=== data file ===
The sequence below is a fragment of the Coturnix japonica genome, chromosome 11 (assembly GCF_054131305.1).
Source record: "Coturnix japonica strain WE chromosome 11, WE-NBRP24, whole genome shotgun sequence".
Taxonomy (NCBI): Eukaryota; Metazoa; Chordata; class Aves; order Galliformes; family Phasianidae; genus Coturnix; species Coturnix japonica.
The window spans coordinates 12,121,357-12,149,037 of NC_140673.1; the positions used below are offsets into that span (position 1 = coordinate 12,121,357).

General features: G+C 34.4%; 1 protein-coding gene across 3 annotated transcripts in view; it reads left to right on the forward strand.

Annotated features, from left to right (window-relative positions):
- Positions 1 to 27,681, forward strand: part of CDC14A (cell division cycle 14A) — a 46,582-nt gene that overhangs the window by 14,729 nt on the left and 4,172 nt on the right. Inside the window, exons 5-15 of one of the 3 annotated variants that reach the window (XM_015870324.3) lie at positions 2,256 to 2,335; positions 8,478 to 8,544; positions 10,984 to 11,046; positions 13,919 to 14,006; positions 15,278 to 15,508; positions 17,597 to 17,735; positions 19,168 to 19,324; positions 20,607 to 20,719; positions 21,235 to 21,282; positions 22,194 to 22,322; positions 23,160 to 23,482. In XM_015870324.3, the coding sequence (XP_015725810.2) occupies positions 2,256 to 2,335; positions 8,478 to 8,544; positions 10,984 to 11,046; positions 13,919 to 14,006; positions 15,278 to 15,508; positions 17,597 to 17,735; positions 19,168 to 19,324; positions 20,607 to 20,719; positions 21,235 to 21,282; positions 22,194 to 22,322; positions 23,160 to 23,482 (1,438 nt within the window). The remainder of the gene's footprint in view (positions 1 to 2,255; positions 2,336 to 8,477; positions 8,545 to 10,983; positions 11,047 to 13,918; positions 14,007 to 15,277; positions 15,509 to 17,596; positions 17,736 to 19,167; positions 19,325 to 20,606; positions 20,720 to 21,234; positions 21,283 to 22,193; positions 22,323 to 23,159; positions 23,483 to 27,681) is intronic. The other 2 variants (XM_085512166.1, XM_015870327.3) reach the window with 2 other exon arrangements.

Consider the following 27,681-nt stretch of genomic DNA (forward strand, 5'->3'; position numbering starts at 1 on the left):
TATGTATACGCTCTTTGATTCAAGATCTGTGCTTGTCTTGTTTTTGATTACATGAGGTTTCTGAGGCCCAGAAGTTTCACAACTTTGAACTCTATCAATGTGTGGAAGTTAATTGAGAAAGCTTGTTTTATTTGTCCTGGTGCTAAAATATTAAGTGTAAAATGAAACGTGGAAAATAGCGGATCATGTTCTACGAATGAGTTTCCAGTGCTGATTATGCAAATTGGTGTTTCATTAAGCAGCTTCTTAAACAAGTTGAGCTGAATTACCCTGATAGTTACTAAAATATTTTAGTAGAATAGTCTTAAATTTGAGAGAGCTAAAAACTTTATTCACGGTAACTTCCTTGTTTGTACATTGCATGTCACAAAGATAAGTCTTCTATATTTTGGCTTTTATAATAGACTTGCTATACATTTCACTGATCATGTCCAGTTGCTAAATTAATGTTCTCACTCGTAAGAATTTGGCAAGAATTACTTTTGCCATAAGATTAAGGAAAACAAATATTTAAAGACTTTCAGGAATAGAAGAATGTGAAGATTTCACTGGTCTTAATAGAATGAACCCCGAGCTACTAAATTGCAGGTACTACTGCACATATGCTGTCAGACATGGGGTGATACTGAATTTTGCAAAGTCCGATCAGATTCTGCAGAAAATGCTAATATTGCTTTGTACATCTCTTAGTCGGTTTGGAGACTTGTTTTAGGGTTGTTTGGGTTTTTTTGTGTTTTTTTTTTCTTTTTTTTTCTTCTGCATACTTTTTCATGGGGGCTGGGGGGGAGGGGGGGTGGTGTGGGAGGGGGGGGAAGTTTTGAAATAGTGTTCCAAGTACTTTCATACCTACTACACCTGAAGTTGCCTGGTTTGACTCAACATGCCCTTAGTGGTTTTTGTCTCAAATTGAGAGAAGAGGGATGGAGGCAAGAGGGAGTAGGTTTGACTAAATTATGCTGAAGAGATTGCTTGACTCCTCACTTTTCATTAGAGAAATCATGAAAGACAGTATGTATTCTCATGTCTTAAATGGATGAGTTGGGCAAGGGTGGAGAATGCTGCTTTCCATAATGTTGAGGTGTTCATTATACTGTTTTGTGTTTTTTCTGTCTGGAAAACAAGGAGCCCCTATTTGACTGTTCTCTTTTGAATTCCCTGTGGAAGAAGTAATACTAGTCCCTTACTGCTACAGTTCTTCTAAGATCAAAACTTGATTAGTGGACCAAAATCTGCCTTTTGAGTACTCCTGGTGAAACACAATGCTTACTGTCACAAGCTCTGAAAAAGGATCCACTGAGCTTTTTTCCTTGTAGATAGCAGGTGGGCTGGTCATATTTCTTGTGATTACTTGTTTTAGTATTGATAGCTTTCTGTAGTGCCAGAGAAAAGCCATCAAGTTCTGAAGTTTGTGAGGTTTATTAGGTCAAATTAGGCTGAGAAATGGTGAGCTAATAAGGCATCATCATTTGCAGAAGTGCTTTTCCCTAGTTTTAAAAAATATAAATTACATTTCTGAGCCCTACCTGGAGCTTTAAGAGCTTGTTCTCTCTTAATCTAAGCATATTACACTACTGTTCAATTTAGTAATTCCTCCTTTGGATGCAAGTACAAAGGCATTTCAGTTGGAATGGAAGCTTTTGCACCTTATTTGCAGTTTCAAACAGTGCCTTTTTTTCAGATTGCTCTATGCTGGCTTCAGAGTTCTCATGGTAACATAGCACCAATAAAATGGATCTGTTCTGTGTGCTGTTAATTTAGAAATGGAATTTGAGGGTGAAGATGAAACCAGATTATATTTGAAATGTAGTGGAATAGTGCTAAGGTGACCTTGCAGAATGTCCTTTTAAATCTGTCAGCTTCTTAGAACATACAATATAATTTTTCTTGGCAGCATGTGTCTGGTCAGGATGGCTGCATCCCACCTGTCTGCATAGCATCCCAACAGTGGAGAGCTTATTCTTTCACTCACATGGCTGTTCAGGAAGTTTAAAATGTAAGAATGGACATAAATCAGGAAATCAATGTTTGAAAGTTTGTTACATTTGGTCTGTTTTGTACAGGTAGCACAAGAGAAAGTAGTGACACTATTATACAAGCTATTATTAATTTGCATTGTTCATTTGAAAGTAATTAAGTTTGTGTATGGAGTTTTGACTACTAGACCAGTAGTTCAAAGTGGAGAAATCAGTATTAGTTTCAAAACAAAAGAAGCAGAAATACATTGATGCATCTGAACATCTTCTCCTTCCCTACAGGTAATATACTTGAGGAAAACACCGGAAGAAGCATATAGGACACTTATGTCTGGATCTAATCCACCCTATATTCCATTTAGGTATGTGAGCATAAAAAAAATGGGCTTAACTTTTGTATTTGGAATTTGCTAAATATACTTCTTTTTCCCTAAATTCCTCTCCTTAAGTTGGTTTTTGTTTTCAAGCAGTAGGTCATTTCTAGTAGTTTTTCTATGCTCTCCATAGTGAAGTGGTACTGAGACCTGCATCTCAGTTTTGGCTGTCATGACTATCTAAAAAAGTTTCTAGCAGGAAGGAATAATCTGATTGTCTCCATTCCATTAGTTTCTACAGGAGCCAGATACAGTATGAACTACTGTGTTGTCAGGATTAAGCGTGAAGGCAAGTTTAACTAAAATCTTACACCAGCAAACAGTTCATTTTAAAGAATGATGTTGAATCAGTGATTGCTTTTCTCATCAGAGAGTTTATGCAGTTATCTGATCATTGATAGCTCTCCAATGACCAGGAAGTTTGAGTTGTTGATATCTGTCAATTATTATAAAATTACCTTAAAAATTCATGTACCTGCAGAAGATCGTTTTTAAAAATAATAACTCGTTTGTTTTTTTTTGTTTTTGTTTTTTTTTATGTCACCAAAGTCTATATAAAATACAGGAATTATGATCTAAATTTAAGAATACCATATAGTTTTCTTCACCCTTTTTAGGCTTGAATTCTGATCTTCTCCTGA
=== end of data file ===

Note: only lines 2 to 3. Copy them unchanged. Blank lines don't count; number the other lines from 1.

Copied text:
Source record: "Coturnix japonica strain WE chromosome 11, WE-NBRP24, whole genome shotgun sequence".
Taxonomy (NCBI): Eukaryota; Metazoa; Chordata; class Aves; order Galliformes; family Phasianidae; genus Coturnix; species Coturnix japonica.